M44 r52 4. B/s/MMA/ awmw ya A TTORA/EVS 1960 w. A. BISHMAN 2,948,314

WHEEL CENTERING AND SUPPORTING DEVICE Filed June 4. 1956 5 Sheets-Sheet 2 FIE. 5

INVENTOR. WALTER A. B/s/MMA/ Arron/59s Aug. 9, 1960 w. A. BISHMAN WHEEL CENTERING AND SUPPORTING DEVICE 5 Sheets-Sheet 3 Filed June 4. 1956 INVENTOR. 11/447512 .4. B/SI/MAA/ flrromvers Aug. 9, 1960 w. A. BISHMAN WHEEL CENTERING AND SUPPORTING DEVICE 5 Sheets-Sheet 4 Filed June 4. 1956 FIE: 15'

n m" .m s WMWJ 1 am y a a H MM,

Aug. 9, 1960 w. A. BISHMAN 2,948,314

WHEEL CENTERING AND SUPPORTING DEVICE Filed June 4. 1956 5 Sheets-Sheet 5 IN V EN TOR.

IITTORNEYS 11/44 7E)? 14. B/s/MMA/ r A 2,918,314 Patented Aug. 9, 1 960 2,948,314 WHEEL CENTERING AND SUPPORTING DEVICE Walter A. 'Bishman, Minneapolis, Minn., assignor to Bishman Manufacturing Company, Osseo, Mmm, a corporation of Minnesota Filed June 4, 1956, Ser. No. 589,317

9- Claims. (Cl. 144-288) This invention relates to a device for changing tires, that is, for mounting and demounting tires on and off ofwheel rims. More particularly, this inventionrelates .to a device for changing tubeless tires, especially large heavy tires such as truck and bus tires.

Mounting and demounting tires by hand is an arduous task. Because the bead of the tire has a smaller periphery than that of the flange of the rim upon which it is mounted it is necessary to force the bead of the tire off or onto the rim at one point on its periphery and then utilizing the resiliency of the bead and the tire side wall gradually work the bead over the rim around its entire periphery. Devices have been developed to assist an operator in tire changing by providing means for holding the rim and mechanically rotating the tire changing tools around the periphery of the rim. The known prior art tire changers are invariably mounted on a'stand or pedestal so that the tire and rim are at a convenient working height. While such mechanical tire changers as are known are effective for changing most automobile tires, they are not capable of coping with larger and heavier tires such as truck and bus tires which cannot'.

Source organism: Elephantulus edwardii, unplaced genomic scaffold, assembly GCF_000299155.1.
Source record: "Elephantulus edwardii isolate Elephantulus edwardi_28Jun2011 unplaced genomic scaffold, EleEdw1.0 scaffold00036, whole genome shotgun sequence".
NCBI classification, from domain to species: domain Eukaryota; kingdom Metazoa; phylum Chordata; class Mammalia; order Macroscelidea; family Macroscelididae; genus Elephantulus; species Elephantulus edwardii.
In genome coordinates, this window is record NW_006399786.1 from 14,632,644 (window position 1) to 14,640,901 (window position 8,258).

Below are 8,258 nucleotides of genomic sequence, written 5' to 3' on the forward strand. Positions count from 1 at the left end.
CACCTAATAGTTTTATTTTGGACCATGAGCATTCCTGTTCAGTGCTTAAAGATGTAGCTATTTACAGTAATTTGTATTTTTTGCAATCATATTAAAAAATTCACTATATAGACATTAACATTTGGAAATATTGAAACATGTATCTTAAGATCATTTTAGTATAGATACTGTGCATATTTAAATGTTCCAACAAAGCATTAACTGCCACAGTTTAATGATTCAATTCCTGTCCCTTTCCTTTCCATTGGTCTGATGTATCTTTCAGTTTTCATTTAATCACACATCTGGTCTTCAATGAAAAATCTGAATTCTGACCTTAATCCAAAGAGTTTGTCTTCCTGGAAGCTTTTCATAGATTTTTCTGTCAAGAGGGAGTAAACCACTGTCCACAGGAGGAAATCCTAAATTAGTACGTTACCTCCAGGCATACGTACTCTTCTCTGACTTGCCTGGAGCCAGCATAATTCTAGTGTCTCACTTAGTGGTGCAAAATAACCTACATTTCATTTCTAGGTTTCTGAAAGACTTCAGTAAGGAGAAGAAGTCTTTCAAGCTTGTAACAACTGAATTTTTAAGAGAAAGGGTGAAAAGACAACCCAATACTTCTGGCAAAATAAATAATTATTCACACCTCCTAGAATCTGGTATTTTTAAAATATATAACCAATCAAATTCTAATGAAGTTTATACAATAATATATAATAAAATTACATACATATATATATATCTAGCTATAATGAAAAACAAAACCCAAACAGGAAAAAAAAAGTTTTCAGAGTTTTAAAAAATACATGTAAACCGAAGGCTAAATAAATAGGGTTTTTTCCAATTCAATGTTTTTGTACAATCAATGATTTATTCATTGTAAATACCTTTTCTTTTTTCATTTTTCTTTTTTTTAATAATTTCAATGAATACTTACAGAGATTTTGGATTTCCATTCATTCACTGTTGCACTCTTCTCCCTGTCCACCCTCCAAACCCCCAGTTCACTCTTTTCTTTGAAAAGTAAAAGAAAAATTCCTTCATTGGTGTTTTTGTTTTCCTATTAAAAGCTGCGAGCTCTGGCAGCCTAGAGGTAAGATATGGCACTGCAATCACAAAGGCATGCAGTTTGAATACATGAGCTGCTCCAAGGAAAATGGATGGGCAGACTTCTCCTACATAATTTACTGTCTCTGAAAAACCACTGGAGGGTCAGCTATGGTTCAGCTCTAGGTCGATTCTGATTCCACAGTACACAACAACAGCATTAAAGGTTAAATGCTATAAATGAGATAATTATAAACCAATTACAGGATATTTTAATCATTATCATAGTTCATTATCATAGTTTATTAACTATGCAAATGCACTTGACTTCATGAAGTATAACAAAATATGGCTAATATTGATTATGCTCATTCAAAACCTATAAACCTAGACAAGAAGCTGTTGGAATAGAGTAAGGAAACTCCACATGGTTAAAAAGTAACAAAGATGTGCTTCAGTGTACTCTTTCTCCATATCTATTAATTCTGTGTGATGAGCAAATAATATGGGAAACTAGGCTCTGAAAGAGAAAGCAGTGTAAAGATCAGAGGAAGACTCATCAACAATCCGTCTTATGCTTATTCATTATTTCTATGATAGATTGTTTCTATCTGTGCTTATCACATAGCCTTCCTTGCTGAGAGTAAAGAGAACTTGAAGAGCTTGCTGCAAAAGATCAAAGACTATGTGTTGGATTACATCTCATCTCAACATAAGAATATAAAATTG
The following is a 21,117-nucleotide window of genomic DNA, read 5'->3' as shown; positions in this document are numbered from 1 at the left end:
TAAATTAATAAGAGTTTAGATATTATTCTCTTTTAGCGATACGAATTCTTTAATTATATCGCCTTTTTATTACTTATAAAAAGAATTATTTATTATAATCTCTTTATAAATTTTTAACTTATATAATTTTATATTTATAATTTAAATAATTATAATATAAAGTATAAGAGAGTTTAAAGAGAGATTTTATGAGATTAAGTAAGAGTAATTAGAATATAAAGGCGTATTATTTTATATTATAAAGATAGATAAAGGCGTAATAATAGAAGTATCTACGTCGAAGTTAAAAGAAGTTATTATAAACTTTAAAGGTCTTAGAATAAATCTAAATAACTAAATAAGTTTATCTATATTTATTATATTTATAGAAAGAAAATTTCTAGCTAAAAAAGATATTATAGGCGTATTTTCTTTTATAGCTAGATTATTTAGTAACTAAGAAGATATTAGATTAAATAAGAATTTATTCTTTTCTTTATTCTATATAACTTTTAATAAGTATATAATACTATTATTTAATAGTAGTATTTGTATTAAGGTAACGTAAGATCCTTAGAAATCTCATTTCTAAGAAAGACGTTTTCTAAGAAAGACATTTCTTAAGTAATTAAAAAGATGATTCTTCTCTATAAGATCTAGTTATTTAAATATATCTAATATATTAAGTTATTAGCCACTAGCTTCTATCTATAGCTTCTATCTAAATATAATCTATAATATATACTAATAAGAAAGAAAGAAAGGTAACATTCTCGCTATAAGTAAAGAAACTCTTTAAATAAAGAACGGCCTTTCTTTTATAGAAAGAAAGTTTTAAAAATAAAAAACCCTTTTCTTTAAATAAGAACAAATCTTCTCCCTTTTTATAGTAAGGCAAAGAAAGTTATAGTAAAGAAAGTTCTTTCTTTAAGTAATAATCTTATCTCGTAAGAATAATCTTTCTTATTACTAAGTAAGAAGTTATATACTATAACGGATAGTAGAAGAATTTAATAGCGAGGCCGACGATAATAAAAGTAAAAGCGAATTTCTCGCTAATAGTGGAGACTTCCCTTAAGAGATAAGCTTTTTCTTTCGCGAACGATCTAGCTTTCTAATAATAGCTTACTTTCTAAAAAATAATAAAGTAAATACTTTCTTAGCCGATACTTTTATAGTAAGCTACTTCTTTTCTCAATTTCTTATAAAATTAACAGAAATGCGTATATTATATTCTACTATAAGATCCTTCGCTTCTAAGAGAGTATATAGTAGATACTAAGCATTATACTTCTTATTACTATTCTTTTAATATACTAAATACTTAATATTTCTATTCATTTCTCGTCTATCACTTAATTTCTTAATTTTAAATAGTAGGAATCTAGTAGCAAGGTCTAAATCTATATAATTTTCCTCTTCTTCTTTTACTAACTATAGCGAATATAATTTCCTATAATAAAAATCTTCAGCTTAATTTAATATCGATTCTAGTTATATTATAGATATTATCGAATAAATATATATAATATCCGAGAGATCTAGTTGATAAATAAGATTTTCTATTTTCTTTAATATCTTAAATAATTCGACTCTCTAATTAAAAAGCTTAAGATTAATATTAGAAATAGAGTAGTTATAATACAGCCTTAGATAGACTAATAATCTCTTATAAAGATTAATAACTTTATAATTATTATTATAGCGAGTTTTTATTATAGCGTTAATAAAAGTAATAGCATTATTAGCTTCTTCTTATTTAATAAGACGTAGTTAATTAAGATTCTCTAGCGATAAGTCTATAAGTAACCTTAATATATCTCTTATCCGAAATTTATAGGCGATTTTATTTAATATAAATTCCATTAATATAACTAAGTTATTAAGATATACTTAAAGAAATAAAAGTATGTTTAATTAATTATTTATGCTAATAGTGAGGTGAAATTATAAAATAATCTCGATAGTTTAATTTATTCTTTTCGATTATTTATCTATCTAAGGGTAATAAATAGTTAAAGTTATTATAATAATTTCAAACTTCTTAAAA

be lifted. Tubeless tires present special problems since care must be taken to avoid damaging the air seal of the tires.

It is the principal object of this invention to provide a safe, rugged, low-level, high-speed tire changer for tube less truck and bus tires.

' Other objects of the invention will become apparent as the description proceeds.

To the accomplishment of the foregoing and related ends, this invention then comprises the features hereinafter fully described and particularly pointed out in the claims, the following description setting forth in-detail certain illustrative embodiments of this invention, these being indicative, however, of but a few of the various ways in which the principles of the invention may be employed. -The invention is illustrated by the drawings in which .the same numerals refer to corresponding parts and in which; I 7 Figure 1 is atop plan view of the tire changerofthis invention shown with a tire in place;

' Figure'2 is an elevation of the device without a tire; Figure 3 is a bottom plan view;

Figure 4 is a detailed elevation, partly in section, taken generally on the line '4-4 of Figure l and in the direction of the arrows; I Figure 5 is a perspective view of the tire on the changer ,shown with a mounting tool in operative position; j Figure. 6 is a detailed plan view of the rim chuck mech- 'fa f i a 3 iFigilre7 is an elevation, partly in section, of a stationary rim gripping element of the rim chuck;

Figure 8 is a horizontal section taken on the line 88 of Figure 7..and in the direction of the arrows;